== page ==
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Don't Let's Restart: The upstart Restarts play the Med March 24.

Country Charm

Local country music struck again at Henfling's last weekend, where The Devil Makes Three packed 'em in at the little venue for two consecutive nights. Saturday evening began with the saw and accordion duo Blackstrap, who performed the week before at Caffe Pergolesi. The difference between the two shows was unfortunately huge, and reminds me of similar problems that DM3 encountered when they tried amplifying their all-acoustic music at various little venues around town--the perfect simplicity of their live acoustic act was marred by uneven amplification. Megan's untutored voice, charming in a tiny room balanced with accordion and saw, became overpoweringly shrill when amplified, especially when the vocal melody was mirrored by an equally overamplified saw. Like an unsatisfying bootleg of a live show, the charm of imperfection was destroyed when removed from its natural setting.

The sound was even a bit off for DM3--too quiet, with muffled vocals. But the band itself is sounding better and more confident than ever. And as new songs continue to creep into their repertoire, it's pretty clear they've got enough material for another album. Bassist Lucia Turino said they'll be looking to make that happen after they get back from a mini-tour in France.

In an unrelated story, Cooper McBean finally put to rest the mysterious disappearance of Boaz, the band's former drummer. Without getting into the gory details, the lesson learned was essentially this: if you want to keep your drummer, don't pee in bottles where he sleeps, and be sure to shower regularly.

No Longer En Fuego?

Anyone with information regarding the whereabouts of 97.9 KEBV, a.k.a. "En Fuego," a hip-hop (y mas!) radio station serving Salinas and Watsonville, please call 831.457.9000, ext. 213, immediately. It seems to have vanished without a trace, and its mommy and daddy are very worried.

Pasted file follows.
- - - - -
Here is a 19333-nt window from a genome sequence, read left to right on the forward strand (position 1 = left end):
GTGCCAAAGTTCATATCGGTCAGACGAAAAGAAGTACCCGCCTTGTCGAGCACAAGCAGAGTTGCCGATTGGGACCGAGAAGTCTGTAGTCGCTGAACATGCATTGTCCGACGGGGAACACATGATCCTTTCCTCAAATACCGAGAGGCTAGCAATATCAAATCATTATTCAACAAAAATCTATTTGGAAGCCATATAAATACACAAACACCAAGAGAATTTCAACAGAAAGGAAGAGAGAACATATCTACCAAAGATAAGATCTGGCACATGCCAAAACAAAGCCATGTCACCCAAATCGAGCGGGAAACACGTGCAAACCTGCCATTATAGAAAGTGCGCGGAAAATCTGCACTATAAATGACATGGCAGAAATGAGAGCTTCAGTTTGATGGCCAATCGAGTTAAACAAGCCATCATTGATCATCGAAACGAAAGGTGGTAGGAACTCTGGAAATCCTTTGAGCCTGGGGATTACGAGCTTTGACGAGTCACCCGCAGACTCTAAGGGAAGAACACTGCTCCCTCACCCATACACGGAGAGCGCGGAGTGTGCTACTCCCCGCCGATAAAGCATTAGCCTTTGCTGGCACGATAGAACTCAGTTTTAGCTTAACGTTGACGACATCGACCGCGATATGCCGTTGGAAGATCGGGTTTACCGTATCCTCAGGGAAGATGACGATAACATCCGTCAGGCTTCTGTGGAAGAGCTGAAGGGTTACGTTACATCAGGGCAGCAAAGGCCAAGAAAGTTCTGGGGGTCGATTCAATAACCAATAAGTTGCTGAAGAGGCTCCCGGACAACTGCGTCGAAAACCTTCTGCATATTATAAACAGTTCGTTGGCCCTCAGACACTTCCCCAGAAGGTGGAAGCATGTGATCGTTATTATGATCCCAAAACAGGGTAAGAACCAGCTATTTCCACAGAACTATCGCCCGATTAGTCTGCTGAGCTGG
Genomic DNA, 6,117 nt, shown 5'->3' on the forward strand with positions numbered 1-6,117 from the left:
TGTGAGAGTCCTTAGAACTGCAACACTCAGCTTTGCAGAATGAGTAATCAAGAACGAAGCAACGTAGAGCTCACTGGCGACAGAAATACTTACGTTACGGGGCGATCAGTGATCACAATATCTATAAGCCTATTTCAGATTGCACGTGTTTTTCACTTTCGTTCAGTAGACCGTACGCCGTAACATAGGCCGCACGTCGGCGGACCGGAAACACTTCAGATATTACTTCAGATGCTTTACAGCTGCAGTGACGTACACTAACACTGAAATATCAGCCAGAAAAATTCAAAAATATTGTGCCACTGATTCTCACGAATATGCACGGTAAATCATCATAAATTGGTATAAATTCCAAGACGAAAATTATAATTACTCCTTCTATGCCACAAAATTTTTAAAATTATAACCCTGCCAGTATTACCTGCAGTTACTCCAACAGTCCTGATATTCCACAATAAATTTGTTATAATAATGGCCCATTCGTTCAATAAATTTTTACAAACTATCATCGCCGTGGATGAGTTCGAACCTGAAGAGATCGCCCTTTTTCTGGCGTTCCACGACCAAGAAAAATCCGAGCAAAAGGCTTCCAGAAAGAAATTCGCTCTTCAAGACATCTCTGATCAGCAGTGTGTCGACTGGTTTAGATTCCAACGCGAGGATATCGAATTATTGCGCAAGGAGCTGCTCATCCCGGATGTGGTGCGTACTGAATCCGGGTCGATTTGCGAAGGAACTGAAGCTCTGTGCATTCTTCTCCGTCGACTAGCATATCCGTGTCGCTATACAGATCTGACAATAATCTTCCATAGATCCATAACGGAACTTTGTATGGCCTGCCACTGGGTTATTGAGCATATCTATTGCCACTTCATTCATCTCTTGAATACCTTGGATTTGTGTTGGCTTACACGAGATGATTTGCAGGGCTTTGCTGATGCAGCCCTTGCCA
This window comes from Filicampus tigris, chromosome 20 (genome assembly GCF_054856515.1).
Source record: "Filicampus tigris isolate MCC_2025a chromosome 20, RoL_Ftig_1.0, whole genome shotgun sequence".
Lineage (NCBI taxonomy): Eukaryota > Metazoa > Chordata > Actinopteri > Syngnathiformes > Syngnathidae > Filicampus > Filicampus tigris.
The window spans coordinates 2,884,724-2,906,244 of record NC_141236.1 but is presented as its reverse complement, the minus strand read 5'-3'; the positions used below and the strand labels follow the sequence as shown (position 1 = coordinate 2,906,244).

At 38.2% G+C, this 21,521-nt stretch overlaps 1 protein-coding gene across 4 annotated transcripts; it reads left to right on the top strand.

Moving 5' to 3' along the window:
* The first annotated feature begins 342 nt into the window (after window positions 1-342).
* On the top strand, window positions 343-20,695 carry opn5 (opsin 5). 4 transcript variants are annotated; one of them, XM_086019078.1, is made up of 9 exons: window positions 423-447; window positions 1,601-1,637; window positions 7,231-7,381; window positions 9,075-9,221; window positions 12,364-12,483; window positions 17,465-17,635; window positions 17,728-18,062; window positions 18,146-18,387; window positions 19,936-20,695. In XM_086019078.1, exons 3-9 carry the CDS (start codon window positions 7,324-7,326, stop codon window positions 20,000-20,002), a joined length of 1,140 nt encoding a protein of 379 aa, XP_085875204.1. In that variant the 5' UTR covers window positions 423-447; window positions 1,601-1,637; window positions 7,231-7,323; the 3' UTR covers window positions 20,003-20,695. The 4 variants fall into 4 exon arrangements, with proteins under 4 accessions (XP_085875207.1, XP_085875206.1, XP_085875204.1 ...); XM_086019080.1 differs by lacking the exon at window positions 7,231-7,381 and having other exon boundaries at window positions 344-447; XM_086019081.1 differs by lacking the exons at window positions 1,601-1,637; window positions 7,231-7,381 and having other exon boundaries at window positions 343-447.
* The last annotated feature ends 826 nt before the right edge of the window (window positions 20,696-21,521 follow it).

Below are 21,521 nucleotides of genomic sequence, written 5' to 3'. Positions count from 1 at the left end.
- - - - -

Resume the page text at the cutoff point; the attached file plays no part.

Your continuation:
Based in Potsdam, Germany, Le Scrawl produces, quite simply stated, the most terrifying sound to invade my headphones ever. Seriously, I'm listening to their album, Eager to Please, right now, and there's something about the fusion of grindcore, death metal, ska, jazz and even flamenco, and combined vocals that sound roughly like an extended belch delivered at the precise moment that an elephant crushes a living human head, that causes a curious sense of revulsion not unlike that felt when a beetle crawls into one's ear. It's horrible and brilliant and completely unlike anything I've ever heard. Hear them live with Nigel Pepper Cock at the Mediterranean on Saturday, March 20.

The London-based Restarts fall into the straightforward, anthemic, screaming, sometimes unintelligible but always polysyllabic mode of punk rock that is, once again, a vicious deconstruction of the "one holistic system of systems, one vast and immane, interwoven, interacting, multivariate, multinational dominion of dollars." Check out the band in action at the Mediterranean on March 24, along with the hardest-working punk band in the county, Los Dryheavers (whose new album on Lorelei Records, Heartaches, Hangovers and Hangups, comes out on April 1) also perform.

Mike Connor

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From the March 17-24, 2004 issue of Metro Santa Cruz.

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